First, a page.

- Grotius, Hugo
- (1583–1645)Dutch philosopher of law. Grotius is the father of modern international law, and developed many of the building blocks for subsequent attempts to establish an international order. Born in Delft, he lived through the Thirty Years' War, and in 1625 wrote his masterpiece The Laws of War and Peace (De Jure Belli ac Pacis ) after escaping from prison to France. Grotius is a defender of natural law theory, but law as founded on reason rather than on a divine order: ‘natural law is so immutable that it cannot be changed by God himself’ (see Euthyphro dilemma ). Grotius converted the actual fact of self-interest and self-preservation into the foundation of morals, a natural right whose service provided the rationale for civil society. In this he was immensely influential on 17th-century political theory, and especially Hobbes . The foundation of relations between the states are that pacta sunt servanda (treaties are to be respected). From this, his Stoic respect for reason, and his experience as a diplomat, Grotius derived a substantial body of precepts and principles. Like Descartes, he caught pneumonia at the court of Kristina Wasa, and died on the way back to Holland.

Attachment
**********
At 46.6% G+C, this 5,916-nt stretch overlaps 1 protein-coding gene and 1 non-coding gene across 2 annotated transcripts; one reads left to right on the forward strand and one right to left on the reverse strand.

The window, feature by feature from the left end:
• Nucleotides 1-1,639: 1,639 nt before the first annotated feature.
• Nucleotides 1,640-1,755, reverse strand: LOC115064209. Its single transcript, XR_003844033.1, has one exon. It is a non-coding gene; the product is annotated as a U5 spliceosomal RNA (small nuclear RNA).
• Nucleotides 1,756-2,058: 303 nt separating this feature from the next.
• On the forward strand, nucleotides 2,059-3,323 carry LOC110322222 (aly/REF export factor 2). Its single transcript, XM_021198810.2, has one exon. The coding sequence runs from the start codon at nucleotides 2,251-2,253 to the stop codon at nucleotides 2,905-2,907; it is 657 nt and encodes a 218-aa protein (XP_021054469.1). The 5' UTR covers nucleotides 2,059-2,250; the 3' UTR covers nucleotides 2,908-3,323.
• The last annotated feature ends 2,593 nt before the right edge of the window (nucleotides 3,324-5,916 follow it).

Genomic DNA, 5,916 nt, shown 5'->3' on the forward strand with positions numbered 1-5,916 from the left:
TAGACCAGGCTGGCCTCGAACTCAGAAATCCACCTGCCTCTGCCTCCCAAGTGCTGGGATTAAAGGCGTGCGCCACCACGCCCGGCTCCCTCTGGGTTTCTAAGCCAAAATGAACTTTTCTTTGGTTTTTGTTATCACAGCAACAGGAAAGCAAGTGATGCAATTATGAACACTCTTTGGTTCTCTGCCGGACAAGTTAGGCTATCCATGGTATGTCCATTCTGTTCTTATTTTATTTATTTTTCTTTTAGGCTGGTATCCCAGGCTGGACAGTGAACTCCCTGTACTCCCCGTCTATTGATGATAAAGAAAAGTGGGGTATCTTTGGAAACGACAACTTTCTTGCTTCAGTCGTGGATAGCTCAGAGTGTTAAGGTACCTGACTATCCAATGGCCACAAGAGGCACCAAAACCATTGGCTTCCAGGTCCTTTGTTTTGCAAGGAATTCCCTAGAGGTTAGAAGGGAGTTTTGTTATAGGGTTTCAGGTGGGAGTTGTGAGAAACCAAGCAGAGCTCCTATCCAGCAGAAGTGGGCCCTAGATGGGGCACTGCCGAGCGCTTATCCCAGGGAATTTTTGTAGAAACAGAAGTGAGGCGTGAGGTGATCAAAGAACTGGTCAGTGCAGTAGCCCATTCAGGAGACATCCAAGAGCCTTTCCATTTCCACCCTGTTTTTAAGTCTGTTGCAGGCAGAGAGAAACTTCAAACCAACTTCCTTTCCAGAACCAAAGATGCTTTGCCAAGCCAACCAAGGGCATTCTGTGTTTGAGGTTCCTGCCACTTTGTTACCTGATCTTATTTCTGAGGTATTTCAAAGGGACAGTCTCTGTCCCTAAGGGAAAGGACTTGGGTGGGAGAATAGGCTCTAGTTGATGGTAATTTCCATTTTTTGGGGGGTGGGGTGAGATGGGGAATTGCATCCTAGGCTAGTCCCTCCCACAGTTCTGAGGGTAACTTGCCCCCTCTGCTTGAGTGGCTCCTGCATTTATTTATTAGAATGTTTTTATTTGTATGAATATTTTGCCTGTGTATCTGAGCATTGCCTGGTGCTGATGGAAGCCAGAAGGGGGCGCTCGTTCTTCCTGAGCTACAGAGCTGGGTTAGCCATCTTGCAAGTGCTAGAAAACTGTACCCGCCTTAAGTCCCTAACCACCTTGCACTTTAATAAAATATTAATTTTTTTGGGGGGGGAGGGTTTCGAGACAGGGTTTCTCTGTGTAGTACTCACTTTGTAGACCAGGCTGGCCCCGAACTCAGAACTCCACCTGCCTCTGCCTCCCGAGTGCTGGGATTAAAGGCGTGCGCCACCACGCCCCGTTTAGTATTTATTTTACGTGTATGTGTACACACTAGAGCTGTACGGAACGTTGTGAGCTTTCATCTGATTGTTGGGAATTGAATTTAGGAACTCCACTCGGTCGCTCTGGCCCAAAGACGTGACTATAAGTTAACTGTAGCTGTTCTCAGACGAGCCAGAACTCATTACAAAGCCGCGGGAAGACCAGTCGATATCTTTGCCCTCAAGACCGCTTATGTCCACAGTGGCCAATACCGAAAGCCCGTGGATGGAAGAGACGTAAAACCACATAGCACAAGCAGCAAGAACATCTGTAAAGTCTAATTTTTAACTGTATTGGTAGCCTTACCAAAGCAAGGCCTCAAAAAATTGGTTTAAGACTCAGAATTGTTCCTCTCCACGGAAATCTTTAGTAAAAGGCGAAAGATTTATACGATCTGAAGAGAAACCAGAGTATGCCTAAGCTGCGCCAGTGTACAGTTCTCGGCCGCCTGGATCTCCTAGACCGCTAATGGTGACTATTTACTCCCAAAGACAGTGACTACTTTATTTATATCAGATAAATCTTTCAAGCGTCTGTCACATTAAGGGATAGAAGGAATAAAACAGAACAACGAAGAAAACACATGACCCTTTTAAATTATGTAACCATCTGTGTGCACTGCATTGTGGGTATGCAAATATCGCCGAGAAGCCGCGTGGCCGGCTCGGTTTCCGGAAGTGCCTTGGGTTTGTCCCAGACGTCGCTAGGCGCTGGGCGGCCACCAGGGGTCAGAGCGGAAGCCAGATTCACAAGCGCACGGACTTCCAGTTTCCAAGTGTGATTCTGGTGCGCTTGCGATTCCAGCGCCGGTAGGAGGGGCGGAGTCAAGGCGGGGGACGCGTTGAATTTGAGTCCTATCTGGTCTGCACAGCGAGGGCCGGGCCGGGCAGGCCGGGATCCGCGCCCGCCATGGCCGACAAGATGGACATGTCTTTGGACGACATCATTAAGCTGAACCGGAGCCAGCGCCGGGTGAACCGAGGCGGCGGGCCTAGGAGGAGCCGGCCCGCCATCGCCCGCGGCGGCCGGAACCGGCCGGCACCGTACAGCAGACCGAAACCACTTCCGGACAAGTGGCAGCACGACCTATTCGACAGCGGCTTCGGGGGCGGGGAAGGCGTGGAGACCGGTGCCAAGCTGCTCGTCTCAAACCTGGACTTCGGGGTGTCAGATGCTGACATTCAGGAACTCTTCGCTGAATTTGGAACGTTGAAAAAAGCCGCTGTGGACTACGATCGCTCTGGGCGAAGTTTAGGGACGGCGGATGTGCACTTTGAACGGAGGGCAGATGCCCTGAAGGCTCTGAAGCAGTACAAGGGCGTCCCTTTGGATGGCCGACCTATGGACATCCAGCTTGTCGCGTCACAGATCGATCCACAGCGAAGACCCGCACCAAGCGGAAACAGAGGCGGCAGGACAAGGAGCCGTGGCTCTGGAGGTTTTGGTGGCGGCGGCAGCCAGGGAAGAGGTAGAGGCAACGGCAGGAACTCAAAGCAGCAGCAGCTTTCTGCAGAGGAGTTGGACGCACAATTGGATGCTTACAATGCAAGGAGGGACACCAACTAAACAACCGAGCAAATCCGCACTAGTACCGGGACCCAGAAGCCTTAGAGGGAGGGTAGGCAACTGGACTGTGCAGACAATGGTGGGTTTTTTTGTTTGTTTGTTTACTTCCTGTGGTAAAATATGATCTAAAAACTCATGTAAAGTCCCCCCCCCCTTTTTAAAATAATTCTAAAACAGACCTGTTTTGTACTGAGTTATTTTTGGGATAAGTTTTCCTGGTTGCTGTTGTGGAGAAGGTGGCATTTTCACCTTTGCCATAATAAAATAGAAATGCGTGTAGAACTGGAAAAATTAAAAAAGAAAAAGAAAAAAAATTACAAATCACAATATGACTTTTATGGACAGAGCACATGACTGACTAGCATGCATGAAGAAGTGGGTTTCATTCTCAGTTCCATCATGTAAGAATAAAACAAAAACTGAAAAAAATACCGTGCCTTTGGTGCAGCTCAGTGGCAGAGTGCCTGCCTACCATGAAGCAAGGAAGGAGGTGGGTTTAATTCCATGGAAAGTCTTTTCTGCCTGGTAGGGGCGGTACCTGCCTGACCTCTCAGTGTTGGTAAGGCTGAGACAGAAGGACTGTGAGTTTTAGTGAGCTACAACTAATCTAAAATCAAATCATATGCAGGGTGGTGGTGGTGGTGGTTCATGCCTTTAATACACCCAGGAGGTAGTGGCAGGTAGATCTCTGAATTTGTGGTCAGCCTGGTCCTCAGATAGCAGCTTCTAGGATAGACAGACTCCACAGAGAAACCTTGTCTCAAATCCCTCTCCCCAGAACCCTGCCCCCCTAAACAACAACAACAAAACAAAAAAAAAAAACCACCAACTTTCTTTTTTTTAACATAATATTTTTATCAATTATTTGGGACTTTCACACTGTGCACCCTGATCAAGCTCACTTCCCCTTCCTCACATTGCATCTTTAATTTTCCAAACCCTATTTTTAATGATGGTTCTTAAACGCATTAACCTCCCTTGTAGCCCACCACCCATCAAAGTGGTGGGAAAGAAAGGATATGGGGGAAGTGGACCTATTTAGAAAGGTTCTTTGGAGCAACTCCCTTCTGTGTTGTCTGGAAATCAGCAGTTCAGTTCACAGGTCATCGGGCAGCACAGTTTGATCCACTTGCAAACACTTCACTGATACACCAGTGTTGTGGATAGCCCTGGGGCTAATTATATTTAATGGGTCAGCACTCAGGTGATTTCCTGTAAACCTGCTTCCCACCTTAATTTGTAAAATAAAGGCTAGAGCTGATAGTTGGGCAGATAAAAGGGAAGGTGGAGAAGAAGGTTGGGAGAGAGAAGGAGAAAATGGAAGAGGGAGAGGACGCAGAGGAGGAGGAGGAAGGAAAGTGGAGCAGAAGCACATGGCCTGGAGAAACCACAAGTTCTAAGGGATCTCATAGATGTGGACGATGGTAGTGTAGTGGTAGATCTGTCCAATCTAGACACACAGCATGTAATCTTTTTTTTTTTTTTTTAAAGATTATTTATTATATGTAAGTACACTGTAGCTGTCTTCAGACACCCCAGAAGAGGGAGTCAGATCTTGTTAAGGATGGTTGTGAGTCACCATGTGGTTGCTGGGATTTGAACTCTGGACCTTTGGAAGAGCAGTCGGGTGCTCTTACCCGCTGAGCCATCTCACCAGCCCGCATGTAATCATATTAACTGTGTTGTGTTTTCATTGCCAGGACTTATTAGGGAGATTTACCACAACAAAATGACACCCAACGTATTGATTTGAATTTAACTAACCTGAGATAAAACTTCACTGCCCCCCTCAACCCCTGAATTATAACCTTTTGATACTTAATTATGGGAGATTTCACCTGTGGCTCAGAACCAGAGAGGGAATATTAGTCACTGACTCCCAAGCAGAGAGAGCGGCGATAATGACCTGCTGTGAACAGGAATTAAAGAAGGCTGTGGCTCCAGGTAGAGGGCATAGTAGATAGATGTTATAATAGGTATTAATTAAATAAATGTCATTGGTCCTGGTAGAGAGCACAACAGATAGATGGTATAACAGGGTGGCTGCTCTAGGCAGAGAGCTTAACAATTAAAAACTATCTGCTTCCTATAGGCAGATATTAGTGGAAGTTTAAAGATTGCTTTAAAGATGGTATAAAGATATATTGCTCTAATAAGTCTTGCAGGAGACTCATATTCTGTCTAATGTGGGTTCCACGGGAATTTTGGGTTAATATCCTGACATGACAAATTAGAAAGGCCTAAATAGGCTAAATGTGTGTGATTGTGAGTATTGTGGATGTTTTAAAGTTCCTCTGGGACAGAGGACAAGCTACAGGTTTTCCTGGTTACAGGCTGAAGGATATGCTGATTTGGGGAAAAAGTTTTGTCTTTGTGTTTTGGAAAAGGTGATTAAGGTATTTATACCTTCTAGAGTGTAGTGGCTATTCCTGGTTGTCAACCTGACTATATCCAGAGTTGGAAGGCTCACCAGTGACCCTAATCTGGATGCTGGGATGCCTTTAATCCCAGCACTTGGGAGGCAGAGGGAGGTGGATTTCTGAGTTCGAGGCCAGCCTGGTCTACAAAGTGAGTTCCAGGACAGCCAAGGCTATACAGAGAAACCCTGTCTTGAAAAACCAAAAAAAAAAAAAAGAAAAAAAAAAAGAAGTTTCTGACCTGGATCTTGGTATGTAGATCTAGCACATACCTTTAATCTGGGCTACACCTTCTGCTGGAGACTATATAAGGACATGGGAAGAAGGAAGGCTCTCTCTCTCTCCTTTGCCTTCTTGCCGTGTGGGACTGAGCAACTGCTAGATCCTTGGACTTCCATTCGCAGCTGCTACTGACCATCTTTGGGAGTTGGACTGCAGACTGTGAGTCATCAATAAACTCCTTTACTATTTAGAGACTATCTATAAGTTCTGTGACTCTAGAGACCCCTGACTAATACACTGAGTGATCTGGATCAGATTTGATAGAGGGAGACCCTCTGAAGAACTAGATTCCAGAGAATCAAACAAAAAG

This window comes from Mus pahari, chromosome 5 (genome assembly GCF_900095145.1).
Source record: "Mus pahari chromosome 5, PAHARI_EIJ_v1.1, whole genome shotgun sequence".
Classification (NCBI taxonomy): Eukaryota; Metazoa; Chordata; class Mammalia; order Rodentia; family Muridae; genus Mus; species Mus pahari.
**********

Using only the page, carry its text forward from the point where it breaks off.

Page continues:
Philosophy dictionary. Academic. 2011.